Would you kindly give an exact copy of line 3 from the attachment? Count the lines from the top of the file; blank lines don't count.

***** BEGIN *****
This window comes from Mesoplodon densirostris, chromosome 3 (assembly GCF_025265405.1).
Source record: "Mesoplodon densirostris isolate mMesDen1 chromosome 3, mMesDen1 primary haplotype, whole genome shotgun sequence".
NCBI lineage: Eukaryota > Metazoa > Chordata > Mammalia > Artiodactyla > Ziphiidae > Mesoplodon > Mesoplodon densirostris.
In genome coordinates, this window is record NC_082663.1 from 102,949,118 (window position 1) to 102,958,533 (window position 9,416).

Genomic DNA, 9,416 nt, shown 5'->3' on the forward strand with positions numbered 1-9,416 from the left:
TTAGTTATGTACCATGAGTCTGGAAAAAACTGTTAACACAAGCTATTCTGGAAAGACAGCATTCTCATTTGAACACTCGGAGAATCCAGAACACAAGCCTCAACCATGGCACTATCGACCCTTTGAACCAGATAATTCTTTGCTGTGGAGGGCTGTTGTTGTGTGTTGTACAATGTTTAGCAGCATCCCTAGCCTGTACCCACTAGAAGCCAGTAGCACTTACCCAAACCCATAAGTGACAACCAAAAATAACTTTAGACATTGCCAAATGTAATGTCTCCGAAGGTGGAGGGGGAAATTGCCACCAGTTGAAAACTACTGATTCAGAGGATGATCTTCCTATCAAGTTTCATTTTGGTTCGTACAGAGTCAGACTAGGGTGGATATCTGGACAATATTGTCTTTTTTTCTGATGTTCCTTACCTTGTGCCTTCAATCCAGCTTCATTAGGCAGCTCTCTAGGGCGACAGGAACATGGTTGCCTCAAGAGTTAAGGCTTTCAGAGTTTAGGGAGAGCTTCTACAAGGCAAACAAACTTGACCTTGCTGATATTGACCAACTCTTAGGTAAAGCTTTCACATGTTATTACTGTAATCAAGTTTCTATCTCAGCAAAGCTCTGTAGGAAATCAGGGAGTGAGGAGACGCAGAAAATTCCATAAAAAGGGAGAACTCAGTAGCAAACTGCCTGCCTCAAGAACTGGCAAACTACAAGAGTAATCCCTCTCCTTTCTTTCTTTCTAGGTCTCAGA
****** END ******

NCBI lineage: Eukaryota > Metazoa > Chordata > Mammalia > Artiodactyla > Ziphiidae > Mesoplodon > Mesoplodon densirostris.